I somehow managed to not realize there existed a series that crossed mythology with cyberpunk. I managed to do this despite knowing that either my father or I bought or seriously considered buying WebMage, the first book in Kelly McCullough’s WebMage series. Either way, I was excited to see that two of my favorite genres mated and produced offspring.
McCullough does a good job of summarizing the events of previous books. While I was still catching up on the world’s rules, I felt like I had a grasp on the pertinent parts of the series arc before the first chapter ended. The only problem I had starting with the fifth book was the relationships. SpellCrash didn’t involve the main character, Ravirn, meeting new people. Therefore, I had to take how he interacted with others at face value. The relationships felt complex, but I don’t know if there were major changes to someone’s personality. I did appreciate the variety of relationships. (Being familiar with Greek mythology, since most of the characters are Greek gods, did help.)
According to Ravirn, his own has taken a turn for the worse since he became a Trickster aspect. Now he’s obligated to make a smartass remark even when he prefers to shut up. His ex-girlfriend Cerice has just become a Fury, which puts extra strain on any of their meetings. (Just imagine, meeting up with your ex, and you have to say every smart thing that comes to your mind and she can’t control her temper. Ravirn is definitely the grandson of the bucolic muse, aka Slapstick.)
I think my favorite aspect of the novel, aside from having a plot that moved quickly, was the relationship between Ravirn and Persephone, described by the former as “courtly love.” In an earlier book, he rescued Persephone from her obligations to Hades. She’s pretty grateful for that, as well as for the fact that he didn’t ask for a favor in return. Ravirn just respects Persephone and did it because it was the right thing to do. It’s interesting to read about an intense relationship between a man and a woman that doesn’t involve sex.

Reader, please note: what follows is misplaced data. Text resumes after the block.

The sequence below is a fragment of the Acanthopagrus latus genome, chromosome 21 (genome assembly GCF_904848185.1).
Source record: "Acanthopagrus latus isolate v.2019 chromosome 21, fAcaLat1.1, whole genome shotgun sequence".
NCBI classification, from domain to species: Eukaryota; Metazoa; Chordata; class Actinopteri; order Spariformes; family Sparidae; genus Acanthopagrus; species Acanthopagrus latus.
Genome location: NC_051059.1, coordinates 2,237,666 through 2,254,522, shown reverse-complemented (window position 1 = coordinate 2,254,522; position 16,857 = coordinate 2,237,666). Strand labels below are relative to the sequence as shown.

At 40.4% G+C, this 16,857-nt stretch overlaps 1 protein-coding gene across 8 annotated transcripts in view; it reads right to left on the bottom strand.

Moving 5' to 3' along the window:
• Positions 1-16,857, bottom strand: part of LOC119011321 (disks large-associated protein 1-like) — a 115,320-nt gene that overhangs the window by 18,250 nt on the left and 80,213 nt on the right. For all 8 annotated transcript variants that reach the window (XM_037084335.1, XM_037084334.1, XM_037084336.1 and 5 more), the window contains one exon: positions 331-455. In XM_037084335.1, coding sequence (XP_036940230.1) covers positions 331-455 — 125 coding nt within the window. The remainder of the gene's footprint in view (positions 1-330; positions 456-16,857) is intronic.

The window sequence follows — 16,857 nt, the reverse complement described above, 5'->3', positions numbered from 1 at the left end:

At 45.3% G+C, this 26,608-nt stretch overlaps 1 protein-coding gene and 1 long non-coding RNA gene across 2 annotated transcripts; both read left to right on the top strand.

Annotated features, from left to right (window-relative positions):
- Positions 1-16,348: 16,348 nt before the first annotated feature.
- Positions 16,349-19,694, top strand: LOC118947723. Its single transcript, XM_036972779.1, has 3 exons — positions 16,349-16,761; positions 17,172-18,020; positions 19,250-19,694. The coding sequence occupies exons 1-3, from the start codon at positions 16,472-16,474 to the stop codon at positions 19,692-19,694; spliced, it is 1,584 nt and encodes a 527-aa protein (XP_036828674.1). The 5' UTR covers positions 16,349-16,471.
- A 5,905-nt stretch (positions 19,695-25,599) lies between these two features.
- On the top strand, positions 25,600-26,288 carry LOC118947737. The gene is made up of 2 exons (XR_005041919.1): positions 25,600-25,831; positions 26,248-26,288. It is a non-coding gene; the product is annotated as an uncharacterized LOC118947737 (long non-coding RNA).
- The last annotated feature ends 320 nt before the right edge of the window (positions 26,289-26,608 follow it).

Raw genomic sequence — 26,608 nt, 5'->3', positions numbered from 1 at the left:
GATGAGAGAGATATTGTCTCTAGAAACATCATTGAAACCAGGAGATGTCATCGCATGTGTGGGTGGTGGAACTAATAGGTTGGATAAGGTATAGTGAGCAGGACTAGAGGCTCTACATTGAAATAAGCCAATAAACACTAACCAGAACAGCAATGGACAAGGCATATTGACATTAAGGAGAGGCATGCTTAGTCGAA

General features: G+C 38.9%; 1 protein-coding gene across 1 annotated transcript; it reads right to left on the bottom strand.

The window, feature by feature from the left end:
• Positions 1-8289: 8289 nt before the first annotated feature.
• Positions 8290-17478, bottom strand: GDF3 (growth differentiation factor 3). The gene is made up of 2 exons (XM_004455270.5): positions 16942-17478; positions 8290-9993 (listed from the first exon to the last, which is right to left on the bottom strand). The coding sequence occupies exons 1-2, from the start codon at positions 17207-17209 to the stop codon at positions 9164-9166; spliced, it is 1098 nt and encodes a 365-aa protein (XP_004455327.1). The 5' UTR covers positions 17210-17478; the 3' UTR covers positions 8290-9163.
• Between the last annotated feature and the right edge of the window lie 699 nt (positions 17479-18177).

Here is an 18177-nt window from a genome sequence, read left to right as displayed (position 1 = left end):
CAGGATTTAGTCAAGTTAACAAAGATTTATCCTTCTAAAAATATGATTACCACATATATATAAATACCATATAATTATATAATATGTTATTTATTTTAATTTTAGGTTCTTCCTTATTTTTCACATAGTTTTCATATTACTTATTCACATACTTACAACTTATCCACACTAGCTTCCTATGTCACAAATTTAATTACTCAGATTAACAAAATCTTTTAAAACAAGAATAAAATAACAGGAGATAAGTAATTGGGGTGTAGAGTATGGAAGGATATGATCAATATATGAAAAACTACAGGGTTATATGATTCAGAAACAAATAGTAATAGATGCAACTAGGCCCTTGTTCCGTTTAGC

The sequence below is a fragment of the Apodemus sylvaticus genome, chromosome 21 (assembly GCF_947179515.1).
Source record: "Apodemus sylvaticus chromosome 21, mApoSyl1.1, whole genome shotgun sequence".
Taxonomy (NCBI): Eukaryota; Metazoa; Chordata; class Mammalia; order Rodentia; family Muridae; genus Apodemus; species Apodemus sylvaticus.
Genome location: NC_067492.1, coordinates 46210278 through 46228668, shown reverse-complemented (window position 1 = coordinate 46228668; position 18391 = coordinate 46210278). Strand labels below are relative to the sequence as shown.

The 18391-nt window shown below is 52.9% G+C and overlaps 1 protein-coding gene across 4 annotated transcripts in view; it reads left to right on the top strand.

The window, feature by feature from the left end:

I enjoyed SpellCrash, but I am going to read it again after I read the previous four books. I thought it was fun, but I did feel like I was taking quite a bit of the novel for granted, including Ravirn’s abilities. Everything made enough sense that I could easily follow a long, but I still want to see the world-building develop from the beginning. Even when I enjoy the experience, I’m not one to jump into a series in the middle.
For those wondering if they could read SpellCrash first, I would say yes, even though it’s clearly not my preference. It appears that the first three novels were an arc, and the fourth, MythOS, served as both a breather. SpellCrash appears to tie up the loose ends. McCullough does a good job of introducing those ends, but I just feel I’m missing the full impact of the story.
Ravirn is the best hacker around. But when the system controlling the multiverse needs a massive reboot, Ravirn must utilize all of his skills as a mage and prevent complete chaos-even if it costs him his life.
Read an excerpt here.